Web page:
Hayes renamed the ship the Leonora, (the name of his favourite daughter), painting her white in an effort to change her reputation from being the 'black' ship of the blackbirding trade. Hayes continued to trade in coconut oil, copra and in the lucrative blackbirding trade. Hayes is eventually arrested by Captain Richard Meade of the Narragansett (1859) on 19 February 1872 but was released as Captain Richard Meade did not find witnesses or proof that warranted the continued arrest of Hayes. Hayes's reputation meant that no crew members would give evidence against him.
Louis Becke and Bully Hayes and The wreck of the Leonora
In January 1874 at the age of 19, Louis Becke, the Australian Pacific trader and story writer, who later wrote stories of the exploits of Bully Hayes, was working in Mrs Macfarland's store in Apia, Samoa. He sailed a ketch, the E.A. Williams to Mili Atoll to deliver it to Hayes, arriving on 17 January 1874. Louis Becke joined the Leonora at Mili Atoll in the Marshall Islands. Becke remained as a passenger on the Leonora, until the ship was wrecked on 15 March 1874 during a storm while in Lele harbour at Kosrae. at what is now the Utwe-Walong Marine Park on Kosrae. After the wreck Hayes brawled with the European traders on Kosrae and with his crew, with the islanders being subject to seven months of oppression and violence. Becke chose to stay with the islanders in the village of Leassé. In September of that year Rosario (1860) under Captain Dupuis arrives and Hayes is arrested, but yet again he escaped, this time by a 14-foot boat, built of timber from the wreck of the Leonora.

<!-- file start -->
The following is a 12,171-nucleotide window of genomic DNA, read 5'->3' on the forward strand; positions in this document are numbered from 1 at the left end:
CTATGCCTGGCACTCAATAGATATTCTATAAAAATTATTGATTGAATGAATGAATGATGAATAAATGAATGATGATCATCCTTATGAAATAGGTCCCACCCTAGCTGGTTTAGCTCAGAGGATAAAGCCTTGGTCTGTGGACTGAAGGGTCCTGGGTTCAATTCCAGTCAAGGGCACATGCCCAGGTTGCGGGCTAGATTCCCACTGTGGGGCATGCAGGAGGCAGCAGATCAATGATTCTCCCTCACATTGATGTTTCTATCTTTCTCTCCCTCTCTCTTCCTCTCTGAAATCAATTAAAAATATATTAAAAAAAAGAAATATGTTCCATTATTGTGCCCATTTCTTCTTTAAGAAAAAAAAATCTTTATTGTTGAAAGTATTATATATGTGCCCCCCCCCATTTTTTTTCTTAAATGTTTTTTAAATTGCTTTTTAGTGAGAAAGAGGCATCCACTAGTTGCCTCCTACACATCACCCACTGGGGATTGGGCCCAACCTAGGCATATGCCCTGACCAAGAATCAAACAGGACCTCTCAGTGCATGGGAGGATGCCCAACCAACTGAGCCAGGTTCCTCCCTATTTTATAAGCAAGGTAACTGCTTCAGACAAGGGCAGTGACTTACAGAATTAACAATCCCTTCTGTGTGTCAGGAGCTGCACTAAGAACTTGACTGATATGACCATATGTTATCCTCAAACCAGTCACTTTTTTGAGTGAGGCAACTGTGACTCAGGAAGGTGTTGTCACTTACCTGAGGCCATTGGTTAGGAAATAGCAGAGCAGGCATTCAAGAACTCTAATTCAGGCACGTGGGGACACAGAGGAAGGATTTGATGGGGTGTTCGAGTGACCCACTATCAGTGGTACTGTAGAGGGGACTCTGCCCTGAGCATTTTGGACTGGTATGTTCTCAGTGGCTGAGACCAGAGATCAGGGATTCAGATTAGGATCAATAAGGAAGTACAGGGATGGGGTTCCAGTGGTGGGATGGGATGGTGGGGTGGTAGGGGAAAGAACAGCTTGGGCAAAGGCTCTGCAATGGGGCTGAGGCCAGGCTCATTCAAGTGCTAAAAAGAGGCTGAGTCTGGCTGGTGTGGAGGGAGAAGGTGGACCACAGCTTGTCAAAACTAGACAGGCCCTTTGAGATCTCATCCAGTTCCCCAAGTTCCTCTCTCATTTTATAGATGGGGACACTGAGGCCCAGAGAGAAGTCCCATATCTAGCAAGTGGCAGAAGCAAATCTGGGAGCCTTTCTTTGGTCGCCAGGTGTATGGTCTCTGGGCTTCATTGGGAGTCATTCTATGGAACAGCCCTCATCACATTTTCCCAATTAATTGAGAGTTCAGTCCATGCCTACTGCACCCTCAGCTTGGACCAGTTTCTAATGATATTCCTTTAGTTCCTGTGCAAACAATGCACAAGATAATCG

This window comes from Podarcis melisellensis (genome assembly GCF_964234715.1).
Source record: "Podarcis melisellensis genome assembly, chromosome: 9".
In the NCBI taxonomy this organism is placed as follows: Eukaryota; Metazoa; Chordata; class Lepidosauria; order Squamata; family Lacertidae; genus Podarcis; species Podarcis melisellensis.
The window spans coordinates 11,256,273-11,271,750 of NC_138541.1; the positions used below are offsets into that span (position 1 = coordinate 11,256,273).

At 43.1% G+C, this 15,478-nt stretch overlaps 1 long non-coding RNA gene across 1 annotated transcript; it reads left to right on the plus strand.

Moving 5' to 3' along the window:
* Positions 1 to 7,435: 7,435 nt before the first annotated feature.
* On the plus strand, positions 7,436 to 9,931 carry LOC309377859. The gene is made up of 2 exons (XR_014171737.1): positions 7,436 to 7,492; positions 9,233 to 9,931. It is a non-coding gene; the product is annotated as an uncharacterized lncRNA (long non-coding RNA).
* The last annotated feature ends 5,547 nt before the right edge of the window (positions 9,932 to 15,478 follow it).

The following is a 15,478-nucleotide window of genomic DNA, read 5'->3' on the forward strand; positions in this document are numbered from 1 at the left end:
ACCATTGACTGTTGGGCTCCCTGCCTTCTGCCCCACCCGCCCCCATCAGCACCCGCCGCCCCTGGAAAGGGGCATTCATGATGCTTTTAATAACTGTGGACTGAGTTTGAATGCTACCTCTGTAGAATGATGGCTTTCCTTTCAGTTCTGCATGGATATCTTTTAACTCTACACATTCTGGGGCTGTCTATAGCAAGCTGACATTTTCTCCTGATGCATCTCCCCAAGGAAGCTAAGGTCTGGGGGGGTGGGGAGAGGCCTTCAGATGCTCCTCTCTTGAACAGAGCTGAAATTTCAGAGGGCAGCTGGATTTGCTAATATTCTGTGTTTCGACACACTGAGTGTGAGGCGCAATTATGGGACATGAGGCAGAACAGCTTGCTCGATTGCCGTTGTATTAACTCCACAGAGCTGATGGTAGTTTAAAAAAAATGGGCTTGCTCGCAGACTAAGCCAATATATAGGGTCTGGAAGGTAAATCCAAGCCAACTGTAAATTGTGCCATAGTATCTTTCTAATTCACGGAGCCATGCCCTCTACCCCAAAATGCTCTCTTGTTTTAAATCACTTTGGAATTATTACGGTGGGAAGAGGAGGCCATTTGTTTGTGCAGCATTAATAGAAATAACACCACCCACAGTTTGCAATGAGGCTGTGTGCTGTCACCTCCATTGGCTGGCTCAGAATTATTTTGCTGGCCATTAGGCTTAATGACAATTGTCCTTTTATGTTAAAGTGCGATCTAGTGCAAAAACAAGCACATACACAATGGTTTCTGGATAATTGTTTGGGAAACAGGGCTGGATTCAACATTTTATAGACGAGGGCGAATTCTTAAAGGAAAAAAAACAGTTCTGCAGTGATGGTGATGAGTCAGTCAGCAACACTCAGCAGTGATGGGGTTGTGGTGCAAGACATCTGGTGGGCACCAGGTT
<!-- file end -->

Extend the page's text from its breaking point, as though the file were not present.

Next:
The final voyage on the Lotus